Any move toward a fairer form of school taxation in Pennsylvania is, well … good news.
Yet property taxpayers, particularly older homeowners on fixed incomes, know the routine well. They’ve been waiting for tax reform for much of their lives. They’ve seen full-throttle attempts, halfway measures and “local empowerment” efforts come and go.
Then the school property tax bill arrives in July, with little or no relief. And a demand for more money.
So what’s changing?
Two weeks ago a state Senate working group emerged from a month-long study with five options to relieve school property tax pressures. Four of the proposals offer mixed bags of tax reduction. The fifth calls for total elimination of school property taxes — the holy grail for activists and oppressed taxpayers.
The bipartisan School Property Tax Work Group, chaired by Sen. David G. Argall, R-Schuylkill, is trying to identify tax relief that can win majority support in both houses — an acknowledgment that property tax elimination, still the avowed goal of many, remains locked in neutral.
Here’s a thumbnail sketch of the proposals:
Plan one: Reduce school property taxes by $8.62 billion, increasing the personal income tax from 3.07% to 4.07%, and raising the sales tax from 6% to 7% to provide money for homestead exclusions. School districts would have to levy a local earned income of at least 1%. The Property Tax and Rent Rebate Program would be expanded.
Plan two: Cut school property taxes by $6.44 billion through an increase in the personal income tax from 3.07% to 4.62%.
Plan three: Raise the personal income tax from 3.07% to 4.32% and cap rebates for homestead properties at $2,340, effectively eliminating school property taxes for more than 2 million homeowners.
Plan four: Boost the personal income tax from 3.07% to 4.72% and cap the homestead rebate at $5,000, effectively eliminating school property taxes for more than 3.1 million homeowners.
Plan five: Get rid of the school property tax. Raise the personal income tax from 3.07% to 4.82% and the sales tax from 6% to 7%.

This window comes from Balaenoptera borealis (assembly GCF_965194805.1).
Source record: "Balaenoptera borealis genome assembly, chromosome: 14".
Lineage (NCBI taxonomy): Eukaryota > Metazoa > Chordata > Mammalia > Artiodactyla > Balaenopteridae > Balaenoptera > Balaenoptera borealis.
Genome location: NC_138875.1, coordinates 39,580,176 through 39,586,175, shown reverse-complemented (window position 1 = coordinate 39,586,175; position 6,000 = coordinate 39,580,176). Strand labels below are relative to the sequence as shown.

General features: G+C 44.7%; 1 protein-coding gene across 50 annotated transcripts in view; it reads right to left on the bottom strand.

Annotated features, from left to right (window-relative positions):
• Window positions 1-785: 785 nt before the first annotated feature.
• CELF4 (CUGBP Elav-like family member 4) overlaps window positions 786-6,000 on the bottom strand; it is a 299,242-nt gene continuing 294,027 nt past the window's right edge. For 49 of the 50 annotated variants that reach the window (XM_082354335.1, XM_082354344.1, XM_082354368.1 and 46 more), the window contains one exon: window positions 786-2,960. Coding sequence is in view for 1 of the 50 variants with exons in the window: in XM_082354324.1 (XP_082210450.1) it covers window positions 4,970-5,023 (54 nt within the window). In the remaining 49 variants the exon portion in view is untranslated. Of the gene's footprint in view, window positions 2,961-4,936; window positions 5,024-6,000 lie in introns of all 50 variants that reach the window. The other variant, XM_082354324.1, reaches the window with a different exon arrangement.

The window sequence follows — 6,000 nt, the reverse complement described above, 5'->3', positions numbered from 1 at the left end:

If it were easy to kill school property taxes, it would have been done years ago. Resistance draws from several conflicts, not the least of which is local control vs. state control of school funding. Districts with healthy tax bases want local board members to decide what the community can afford to spend on K-12 education, not a formula by the state. Poorer and inner-city districts want a fairer and more equitable distribution of state money; a multi-district lawsuit is trying to force that issue right now through the courts.
Other “what if” outcomes are cited by opponents: Raising a flat income tax (as opposed to a graduated one) hits low-income workers the hardest. Eliminating all school property taxes provides a windfall for commercial property owners, and those with lavish second or third homes. Renters wouldn’t share in the tax relief.
The other side of the argument is well-known: Lives are greatly diminished. People on limited incomes sell their properties because of ever-rising school taxes, after decades of maintaining a home and supporting local schools. Their dilemma has fueled support for HB/SB 76, the Property Tax Independence Act, which has come close to majority support in previous years in Harrisburg but fallen short.
Another measure, raising the percentage of property value that can qualify for the homestead exemption, was approved by voters in a 2017 referendum, but it requires local action. Earlier this year a legislator proposed taxing retirement income and extending sales tax to food and clothing to eliminate the school property tax. It went nowhere.
A renewed “reduction vs. elimination” debate offers some hope — assuming it doesn’t shrivel up in the heat of next year’s state legislative elections.
It’s a starting point. There have been precious few of those lately.